Without clairvoyance, it would’ve been nearly impossible to foresee most of the events that unfolded in 2020. In the real estate realm, who could’ve guessed a global pandemic, citywide shutdowns, and widespread unemployment would’ve provided further fuel to already red-hot housing markets spanning the country.
However, with a million-plus Americans vaccinated inside of two weeks, economic experts are considering what’s likely to come in 2021 as we slowly return to some sense of normalcy. There’s finally a glimmer of light at the end of the tunnel—but once we’re in the clear, the time it takes to repair COVID’s collateral damage remains to be seen.
The good news for investors? Expect more of the same—or better—with regard to real estate in the coming year. The housing market will continue to hold strong as the rest of the economy rebounds from the coronavirus-driven recession, predicts Daryl Fairweather, chief economist at Redfin.
And Fairweather’s 2021 economic forecast, released Dec. 15, only gets more specific from there. Read on to inform your real estate investing strategy next year.
Prediction #1: Mortgage rates will remain historically low at 3%.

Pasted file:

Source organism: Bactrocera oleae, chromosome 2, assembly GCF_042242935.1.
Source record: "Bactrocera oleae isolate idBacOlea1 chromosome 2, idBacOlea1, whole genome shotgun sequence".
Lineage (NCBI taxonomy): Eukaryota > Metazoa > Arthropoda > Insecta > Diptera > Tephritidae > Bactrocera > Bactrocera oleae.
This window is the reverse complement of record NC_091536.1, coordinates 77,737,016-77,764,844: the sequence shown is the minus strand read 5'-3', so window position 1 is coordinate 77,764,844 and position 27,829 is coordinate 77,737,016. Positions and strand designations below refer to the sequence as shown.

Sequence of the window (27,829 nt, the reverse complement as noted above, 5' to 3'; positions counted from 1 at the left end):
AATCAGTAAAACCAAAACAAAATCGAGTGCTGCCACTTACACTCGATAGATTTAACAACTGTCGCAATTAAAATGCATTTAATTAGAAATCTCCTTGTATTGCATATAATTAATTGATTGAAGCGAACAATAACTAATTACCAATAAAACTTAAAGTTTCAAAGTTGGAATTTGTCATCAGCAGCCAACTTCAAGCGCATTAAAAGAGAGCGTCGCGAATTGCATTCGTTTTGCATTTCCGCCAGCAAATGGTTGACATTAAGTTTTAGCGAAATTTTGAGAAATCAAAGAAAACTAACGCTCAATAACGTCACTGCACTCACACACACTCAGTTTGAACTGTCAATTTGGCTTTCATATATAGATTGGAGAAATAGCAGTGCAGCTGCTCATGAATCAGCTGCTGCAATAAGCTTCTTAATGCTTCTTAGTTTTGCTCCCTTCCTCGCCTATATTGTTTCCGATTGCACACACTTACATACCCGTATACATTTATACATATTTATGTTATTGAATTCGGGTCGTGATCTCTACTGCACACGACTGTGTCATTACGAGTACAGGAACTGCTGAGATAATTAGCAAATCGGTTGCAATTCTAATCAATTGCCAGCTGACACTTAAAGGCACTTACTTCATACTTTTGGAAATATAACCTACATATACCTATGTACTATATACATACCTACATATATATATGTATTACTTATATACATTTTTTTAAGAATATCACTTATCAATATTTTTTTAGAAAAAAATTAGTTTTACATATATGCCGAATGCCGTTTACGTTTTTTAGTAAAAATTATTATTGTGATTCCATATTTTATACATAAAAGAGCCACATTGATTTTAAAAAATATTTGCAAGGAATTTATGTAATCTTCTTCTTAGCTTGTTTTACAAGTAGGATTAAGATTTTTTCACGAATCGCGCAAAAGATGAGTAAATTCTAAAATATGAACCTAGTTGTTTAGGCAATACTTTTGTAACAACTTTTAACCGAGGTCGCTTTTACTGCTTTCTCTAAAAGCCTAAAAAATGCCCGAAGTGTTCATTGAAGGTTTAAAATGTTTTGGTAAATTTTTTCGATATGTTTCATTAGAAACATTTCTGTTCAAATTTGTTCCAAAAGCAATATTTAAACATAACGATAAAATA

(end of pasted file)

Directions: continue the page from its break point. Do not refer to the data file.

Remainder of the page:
Thirty-year-fixed rates may tick up over the next 12 months, but if so, it will happen slowly and insignificantly. It won’t be enough to put off buyers, although it might impact their willingness to pay a premium to land property.
“Mortgage rates will remain low primarily due to a sluggish global economic recovery,” Fairweather explains.
Prediction #2: There will be more home sales than in any year since 2006, but price growth will slow.
New listings declined in 2020 compared to the previous year—particularly in coronavirus hotspots. But “as COVID-19 cases hopefully decline due to vaccination, Redfin expects more new listings to make for a more balanced market and more home sales.”
Prediction #3: There will be more new homes built than in any year since 2006.
Low interest rates have incentivized homebuilders to borrow for construction projects, and commercial builders have largely sat out 2020, making it easier to meet labor, material, and land demands for new homes.
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